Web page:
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Why you should never wear contact lenses in the shower

Leonardo Da Vinci may have been the original inventor of contact lenses — in 1508 he made several sketches of what looked like an early prototype.

Today there are three million contact lens wearers in the UK and presumably Da Vinci, if he were alive, would marvel at the array.

Although for most people lenses are safe and effective, there are risks if they are not used correctly.

Here are the unexpected ways you could be putting yourself at risk.

If you shower in contact lenses, a harmful organism called acanthamoeba that lives in the domestic water supply can get stuck behind the lens


Always use the lens solution — the liquid used to disinfect and clean contact lenses before re-use — advised by your optician, says Ceri Smith-Jaynes, spokeswoman for the Association of Optometrists, and check the expiry date.

‘If the solution is out of date, don’t use it,’ she advises.

‘It may no longer be sterile and can leave your eyes open to bacterial infections and eye irritation.’

Contact lens cases — used by monthly and fortnightly lens wearers to store their lenses when they’re not wearing them — can harbour a host of horrors.

If you have a cold, it’s a good idea to forgo your lenses and wear your glasses instead

If you have a cold, it’s a good idea to forgo your lenses and wear your glasses instead

‘You’d be surprised at the number of people who use the same case to store their lenses for months on end,’ she says. ‘I’ve seen debris floating in them which can be transferred to the eye and lead to infections.’

She advises changing your case once a month, pouring away the old solution and putting in fresh.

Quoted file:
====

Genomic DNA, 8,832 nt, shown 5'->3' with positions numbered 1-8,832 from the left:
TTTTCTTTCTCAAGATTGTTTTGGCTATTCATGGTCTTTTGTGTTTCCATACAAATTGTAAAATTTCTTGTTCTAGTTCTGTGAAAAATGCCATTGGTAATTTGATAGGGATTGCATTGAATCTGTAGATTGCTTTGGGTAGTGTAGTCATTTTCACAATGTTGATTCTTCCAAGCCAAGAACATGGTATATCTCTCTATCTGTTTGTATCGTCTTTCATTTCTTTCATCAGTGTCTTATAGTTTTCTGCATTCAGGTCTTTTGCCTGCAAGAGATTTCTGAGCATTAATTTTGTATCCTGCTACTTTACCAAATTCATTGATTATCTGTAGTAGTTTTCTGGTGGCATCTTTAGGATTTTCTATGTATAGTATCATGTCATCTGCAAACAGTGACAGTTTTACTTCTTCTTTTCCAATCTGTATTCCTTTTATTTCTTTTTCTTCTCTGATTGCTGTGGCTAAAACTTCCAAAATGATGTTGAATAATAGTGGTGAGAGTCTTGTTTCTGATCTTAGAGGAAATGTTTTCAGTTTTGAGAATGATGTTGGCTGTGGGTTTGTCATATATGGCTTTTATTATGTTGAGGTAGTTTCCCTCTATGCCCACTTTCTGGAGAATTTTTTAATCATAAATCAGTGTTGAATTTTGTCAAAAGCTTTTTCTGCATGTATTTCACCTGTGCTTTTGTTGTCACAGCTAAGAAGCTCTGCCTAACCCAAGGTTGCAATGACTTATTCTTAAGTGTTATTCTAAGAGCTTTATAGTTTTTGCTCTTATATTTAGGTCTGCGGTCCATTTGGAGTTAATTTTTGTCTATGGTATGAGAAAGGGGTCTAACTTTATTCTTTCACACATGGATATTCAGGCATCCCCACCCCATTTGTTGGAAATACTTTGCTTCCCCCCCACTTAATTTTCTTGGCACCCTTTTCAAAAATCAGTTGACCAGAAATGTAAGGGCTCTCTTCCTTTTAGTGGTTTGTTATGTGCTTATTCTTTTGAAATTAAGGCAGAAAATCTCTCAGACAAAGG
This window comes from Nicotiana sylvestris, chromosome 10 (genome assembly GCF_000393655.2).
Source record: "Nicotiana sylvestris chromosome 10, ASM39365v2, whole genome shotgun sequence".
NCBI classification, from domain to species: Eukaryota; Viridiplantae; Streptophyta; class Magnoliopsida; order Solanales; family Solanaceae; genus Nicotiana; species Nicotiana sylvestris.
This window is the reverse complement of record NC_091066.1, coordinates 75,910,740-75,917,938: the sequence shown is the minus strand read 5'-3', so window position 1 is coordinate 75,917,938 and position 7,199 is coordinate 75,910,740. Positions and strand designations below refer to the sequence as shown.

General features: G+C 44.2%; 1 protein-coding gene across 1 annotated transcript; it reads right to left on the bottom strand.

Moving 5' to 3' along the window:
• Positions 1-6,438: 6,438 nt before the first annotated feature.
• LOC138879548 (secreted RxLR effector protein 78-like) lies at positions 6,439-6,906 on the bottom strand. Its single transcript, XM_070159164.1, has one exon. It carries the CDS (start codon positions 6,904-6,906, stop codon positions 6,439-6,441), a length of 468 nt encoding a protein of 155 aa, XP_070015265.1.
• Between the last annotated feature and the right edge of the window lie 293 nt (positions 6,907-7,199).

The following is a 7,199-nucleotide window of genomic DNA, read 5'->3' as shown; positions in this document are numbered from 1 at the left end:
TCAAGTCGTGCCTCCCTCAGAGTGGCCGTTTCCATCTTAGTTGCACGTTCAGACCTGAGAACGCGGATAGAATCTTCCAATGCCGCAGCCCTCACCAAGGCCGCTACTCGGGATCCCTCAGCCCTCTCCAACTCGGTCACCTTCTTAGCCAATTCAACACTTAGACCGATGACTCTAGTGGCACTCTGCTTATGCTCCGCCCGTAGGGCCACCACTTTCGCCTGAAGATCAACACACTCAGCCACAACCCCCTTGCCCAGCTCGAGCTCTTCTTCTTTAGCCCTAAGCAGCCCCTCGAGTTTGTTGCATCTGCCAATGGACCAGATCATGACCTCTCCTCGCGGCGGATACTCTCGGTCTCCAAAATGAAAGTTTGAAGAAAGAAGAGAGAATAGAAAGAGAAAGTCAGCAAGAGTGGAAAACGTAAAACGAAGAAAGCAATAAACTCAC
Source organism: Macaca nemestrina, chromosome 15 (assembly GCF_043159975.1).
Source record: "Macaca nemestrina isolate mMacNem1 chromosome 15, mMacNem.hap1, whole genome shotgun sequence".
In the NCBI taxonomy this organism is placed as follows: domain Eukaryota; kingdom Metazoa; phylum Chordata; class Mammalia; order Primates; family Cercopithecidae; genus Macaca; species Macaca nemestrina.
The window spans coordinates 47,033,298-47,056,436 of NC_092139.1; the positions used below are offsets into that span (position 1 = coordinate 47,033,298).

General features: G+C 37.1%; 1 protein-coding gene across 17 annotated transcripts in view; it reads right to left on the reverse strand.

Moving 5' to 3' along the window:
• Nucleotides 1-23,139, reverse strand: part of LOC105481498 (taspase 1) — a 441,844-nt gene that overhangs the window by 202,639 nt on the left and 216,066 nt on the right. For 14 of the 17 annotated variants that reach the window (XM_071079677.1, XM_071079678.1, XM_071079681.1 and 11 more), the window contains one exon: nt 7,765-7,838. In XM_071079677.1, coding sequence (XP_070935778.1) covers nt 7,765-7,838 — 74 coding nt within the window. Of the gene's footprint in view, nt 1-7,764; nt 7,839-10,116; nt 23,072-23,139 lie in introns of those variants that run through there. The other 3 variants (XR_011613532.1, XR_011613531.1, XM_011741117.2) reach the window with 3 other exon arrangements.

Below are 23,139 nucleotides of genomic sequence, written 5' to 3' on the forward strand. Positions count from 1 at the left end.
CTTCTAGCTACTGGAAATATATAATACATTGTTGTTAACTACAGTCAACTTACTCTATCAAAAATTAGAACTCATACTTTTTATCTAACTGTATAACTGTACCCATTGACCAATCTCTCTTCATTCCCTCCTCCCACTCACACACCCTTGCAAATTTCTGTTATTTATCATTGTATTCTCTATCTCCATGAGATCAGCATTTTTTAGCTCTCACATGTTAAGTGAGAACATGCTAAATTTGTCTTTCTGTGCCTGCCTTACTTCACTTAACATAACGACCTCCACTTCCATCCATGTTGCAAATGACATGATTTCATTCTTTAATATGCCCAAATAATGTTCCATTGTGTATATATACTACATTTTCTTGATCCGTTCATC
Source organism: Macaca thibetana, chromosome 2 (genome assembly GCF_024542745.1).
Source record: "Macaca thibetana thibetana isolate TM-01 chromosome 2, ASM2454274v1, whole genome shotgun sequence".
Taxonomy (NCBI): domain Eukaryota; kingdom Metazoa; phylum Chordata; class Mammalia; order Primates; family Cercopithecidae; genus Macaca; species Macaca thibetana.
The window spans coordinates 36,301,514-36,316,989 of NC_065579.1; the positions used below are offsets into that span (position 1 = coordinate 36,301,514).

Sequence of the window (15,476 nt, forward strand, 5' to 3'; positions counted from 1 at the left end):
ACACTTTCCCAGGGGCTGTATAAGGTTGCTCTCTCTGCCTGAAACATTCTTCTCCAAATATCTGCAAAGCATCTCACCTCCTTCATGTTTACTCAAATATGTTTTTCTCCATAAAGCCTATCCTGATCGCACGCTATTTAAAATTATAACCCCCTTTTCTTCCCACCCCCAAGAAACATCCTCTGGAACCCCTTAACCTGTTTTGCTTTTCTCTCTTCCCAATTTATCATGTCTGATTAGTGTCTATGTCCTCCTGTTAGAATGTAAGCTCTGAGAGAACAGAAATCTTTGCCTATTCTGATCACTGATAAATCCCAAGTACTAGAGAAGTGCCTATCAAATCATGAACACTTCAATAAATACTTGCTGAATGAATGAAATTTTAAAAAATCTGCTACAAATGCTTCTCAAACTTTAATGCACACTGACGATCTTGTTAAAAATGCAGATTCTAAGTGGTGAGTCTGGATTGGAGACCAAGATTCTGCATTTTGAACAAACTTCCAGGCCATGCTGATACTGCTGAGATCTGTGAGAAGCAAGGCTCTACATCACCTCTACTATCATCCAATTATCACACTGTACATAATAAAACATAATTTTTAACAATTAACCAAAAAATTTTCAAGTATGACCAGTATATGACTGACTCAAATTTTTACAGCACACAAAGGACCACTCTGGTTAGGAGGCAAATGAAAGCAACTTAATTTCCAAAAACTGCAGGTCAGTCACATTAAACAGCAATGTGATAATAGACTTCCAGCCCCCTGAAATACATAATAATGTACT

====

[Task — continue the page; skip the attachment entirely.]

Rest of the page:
Rinse your case in fresh solution every time you store your lenses, then let it air-dry for a few hours, says Ms Smith-Jaynes.

If you forget, or run out of, the solution that came with the lenses, don’t buy simple saline solution from the pharmacist as a replacement, as this will not disinfect your lenses.


If you’re a hay fever sufferer, you may find contact lenses reduce the symptoms.

‘Sometimes daily disposable lenses can act like a barrier that stops pollen sticking to the eye,’ says Ms Smith-Jaynes.

‘However, if your hay fever symptoms are especially bad, wear your glasses, as you may need eye drops several times a day and you can’t take your lenses out and keep putting them back in.’

Hay fever can also make your eyes feel itchy, and excessively rubbing your eyes while wearing lenses can cause an abrasion on the cornea, leaving it open to infection, says Dr Cindy Tromans, a consultant optometrist at Manchester Royal Eye Hospital.

If you have a cold, it’s also a good idea to forgo your lenses and wear your glasses instead.

‘The risk of viral conjunctivitis [where the eye becomes red and inflamed as a result of a virus] is increased when people have a cold, as your immune system will be low, and wearing contacts when you have this condition can damage the cornea,’ adds Ms Smith-Jaynes.

Always use new lenses once conjunctivitis has cleared up, to prevent re-infection.


Swimming and even showering in lenses is an ‘absolute no-no’, says Dr Tromans.

‘There is an organism — a type of amoeba called acanthamoeba — that lives in the domestic water supply, and if you shower or swim in contact lenses it can get stuck behind the lens and begin to destroy the eye.’

Contact lens wearers are at raised risk because the amoeba can survive in the space between lens and cornea, then get into the eye.

Although rare, the infection is hard to tackle, says Dr Tromans. ‘The treatment is multiple drugs taken for a long time, and some patients even have to have a corneal transplant.’